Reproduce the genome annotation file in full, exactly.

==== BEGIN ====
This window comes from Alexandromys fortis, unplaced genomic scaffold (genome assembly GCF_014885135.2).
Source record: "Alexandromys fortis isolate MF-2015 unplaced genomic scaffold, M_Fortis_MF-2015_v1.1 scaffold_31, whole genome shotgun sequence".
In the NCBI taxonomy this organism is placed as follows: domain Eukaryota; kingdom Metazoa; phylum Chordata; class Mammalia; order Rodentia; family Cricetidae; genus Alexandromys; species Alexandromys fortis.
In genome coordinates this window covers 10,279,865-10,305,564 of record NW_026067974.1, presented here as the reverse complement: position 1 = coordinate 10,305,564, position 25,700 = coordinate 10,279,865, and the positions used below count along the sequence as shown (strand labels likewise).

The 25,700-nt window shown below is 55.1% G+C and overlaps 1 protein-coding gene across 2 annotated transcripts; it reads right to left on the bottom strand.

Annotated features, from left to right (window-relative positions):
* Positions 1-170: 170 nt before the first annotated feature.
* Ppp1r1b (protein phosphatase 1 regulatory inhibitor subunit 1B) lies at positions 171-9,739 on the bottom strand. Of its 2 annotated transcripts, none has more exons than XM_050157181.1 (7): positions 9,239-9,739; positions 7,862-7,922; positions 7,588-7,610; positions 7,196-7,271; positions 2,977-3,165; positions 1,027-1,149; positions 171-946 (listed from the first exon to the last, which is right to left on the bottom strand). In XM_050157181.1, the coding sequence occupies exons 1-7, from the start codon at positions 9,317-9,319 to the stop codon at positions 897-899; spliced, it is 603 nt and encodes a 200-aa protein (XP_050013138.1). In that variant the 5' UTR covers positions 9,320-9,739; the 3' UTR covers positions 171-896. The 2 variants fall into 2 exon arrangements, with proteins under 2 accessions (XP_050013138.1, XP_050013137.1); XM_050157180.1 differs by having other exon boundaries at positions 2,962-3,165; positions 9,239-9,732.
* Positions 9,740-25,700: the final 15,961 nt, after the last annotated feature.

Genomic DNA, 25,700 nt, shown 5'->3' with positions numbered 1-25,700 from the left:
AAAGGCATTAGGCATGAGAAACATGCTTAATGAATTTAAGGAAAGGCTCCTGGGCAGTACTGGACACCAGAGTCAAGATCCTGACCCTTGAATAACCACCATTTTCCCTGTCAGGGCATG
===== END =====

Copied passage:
This window comes from Alexandromys fortis, unplaced genomic scaffold (genome assembly GCF_014885135.2).
Source record: "Alexandromys fortis isolate MF-2015 unplaced genomic scaffold, M_Fortis_MF-2015_v1.1 scaffold_31, whole genome shotgun sequence".
In the NCBI taxonomy this organism is placed as follows: domain Eukaryota; kingdom Metazoa; phylum Chordata; class Mammalia; order Rodentia; family Cricetidae; genus Alexandromys; species Alexandromys fortis.
In genome coordinates this window covers 10,279,865-10,305,564 of record NW_026067974.1, presented here as the reverse complement: position 1 = coordinate 10,305,564, position 25,700 = coordinate 10,279,865, and the positions used below count along the sequence as shown (strand labels likewise).

The 25,700-nt window shown below is 55.1% G+C and overlaps 1 protein-coding gene across 2 annotated transcripts; it reads right to left on the bottom strand.

Annotated features, from left to right (window-relative positions):
* Positions 1-170: 170 nt before the first annotated feature.
* Ppp1r1b (protein phosphatase 1 regulatory inhibitor subunit 1B) lies at positions 171-9,739 on the bottom strand. Of its 2 annotated transcripts, none has more exons than XM_050157181.1 (7): positions 9,239-9,739; positions 7,862-7,922; positions 7,588-7,610; positions 7,196-7,271; positions 2,977-3,165; positions 1,027-1,149; positions 171-946 (listed from the first exon to the last, which is right to left on the bottom strand). In XM_050157181.1, the coding sequence occupies exons 1-7, from the start codon at positions 9,317-9,319 to the stop codon at positions 897-899; spliced, it is 603 nt and encodes a 200-aa protein (XP_050013138.1). In that variant the 5' UTR covers positions 9,320-9,739; the 3' UTR covers positions 171-896. The 2 variants fall into 2 exon arrangements, with proteins under 2 accessions (XP_050013138.1, XP_050013137.1); XM_050157180.1 differs by having other exon boundaries at positions 2,962-3,165; positions 9,239-9,732.
* Positions 9,740-25,700: the final 15,961 nt, after the last annotated feature.

Genomic DNA, 25,700 nt, shown 5'->3' with positions numbered 1-25,700 from the left:
AAAGGCATTAGGCATGAGAAACATGCTTAATGAATTTAAGGAAAGGCTCCTGGGCAGTACTGGACACCAGAGTCAAGATCCTGACCCTTGAATAACCACCATTTTCCCTGTCAGGGCATG